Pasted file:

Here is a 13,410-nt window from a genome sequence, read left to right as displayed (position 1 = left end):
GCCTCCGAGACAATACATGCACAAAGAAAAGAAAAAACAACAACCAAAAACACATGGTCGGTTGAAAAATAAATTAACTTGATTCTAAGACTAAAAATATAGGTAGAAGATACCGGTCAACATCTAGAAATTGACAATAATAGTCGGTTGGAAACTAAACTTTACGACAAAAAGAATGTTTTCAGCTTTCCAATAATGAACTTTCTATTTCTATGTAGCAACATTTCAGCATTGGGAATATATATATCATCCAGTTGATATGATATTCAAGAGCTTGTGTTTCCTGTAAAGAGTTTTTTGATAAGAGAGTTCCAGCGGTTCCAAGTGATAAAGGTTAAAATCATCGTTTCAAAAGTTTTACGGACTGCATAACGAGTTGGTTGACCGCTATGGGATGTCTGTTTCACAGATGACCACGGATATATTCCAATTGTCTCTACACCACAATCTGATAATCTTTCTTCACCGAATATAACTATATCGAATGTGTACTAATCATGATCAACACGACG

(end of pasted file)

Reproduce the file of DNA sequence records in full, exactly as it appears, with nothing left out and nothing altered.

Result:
Here is a 13,410-nt window from a genome sequence, read left to right as displayed (position 1 = left end):
GCCTCCGAGACAATACATGCACAAAGAAAAGAAAAAACAACAACCAAAAACACATGGTCGGTTGAAAAATAAATTAACTTGATTCTAAGACTAAAAATATAGGTAGAAGATACCGGTCAACATCTAGAAATTGACAATAATAGTCGGTTGGAAACTAAACTTTACGACAAAAAGAATGTTTTCAGCTTTCCAATAATGAACTTTCTATTTCTATGTAGCAACATTTCAGCATTGGGAATATATATATCATCCAGTTGATATGATATTCAAGAGCTTGTGTTTCCTGTAAAGAGTTTTTTGATAAGAGAGTTCCAGCGGTTCCAAGTGATAAAGGTTAAAATCATCGTTTCAAAAGTTTTACGGACTGCATAACGAGTTGGTTGACCGCTATGGGATGTCTGTTTCACAGATGACCACGGATATATTCCAATTGTCTCTACACCACAATCTGATAATCTTTCTTCACCGAATATAACTATATCGAATGTGTACTAATCATGATCAACACGACG